Advancements in technology have shown greater efficiency and benefits for many. But if we don’t invest in human-centric thinking, we risk leaving our most vulnerable behind.

As businesses from the private and public sector continue to invest in improved digital processes, tools and services, we are seeing users empowered with greater information, accessibility and connectivity. 

However as critical services for healthcare, lifestyle and support systems have become increasingly digitised, the barriers for vulnerable, remote or digitally excluded individuals must also be considered against these benefits. 

It’s no wonder the much-maligned MyGov app underwent an audit review earlier this year, resulting in a major overhaul of the service. Reading through their chat rooms and forums where customers can express their experiences, comments like these fill the pages: 

“…If you’re trying to do something online, even if you’ve got a super reliable connection, you can spend hours wandering around in a fog because there’s no transparency about – they’re not trying to make it easy for people.” 

“You need to have acquired the technology to do it, but you get on their websites, and I don’t know who designs their systems. But you’ve got to be psychic to be able to follow what they want. In order to get what you need, you’ve got to run through this maze, it’s complete bullshit.” 

“And you’re already putting elderly people and keeping them in a home, it all goes online and digital, they stop having that outside interaction. It’s another chip away of community. That’s where the isolation comes in.”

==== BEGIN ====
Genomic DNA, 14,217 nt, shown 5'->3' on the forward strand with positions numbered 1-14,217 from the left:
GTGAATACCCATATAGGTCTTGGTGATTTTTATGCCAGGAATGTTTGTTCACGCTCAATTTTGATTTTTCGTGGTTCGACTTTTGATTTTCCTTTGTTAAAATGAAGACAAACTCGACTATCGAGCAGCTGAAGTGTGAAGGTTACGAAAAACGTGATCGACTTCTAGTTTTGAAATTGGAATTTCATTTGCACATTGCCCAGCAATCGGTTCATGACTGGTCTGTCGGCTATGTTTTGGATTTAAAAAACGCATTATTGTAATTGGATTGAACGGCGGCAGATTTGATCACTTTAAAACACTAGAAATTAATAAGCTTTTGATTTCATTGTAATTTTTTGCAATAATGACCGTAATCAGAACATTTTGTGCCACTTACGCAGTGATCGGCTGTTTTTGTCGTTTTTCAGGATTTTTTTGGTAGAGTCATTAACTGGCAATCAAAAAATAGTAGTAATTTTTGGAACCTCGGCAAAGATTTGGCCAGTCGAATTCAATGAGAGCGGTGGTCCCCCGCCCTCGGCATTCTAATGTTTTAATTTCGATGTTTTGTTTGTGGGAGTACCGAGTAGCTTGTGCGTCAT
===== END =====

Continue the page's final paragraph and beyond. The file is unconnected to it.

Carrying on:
Reading these statements, you get a sense of the frustration and confusion felt, not just due to time wasted but also the loss of a personal connection and agency. These experiences can lead users to doubt the reliability of business’ processes and chip away at the trust in their systems.  

The Australian Digital Inclusion Index cites digital inclusion as “one of the most important challenges facing Australia.” Their 2023 key findings presented that digital inclusion remains closely linked to age and increases with education, employment and income.

So, as technology becomes more ubiquitous in our lives, how do we maintain human centric thinking? How do we avoid exacerbating existing inequalities while maintaining respect, autonomy and dignity for all?  

Looking for some answers, I spoke to Jordan Hatch, a First Assistant Secretary at the Australian Government and someone who is passionate about designing for user needs. Hatch is currently working with the care and support economy task force in the Department of Prime Minister and Cabinet, exploring some of the challenges and opportunities across the care sector.  

Hatch is acutely aware that amidst this digital transformation, the welfare of vulnerable individuals remains a priority. He explains human-centered design principles must play a crucial role in shaping digital solutions. Importantly, understanding the user base, including different cohorts and their specific needs, is foundational to designing inclusive services. Extensive research and involvement of First Nations communities, individuals with low digital literacy, or limited internet access are also essential to developing solutions that address their unique challenges. 

Hatch explains how technology is transforming the face-to-face experience. He says the digitisation of services has prompted a re-evaluation of the role of physical service centres. The integration of digital and in-person channels is allowing for streamlined processes and improved customer experiences.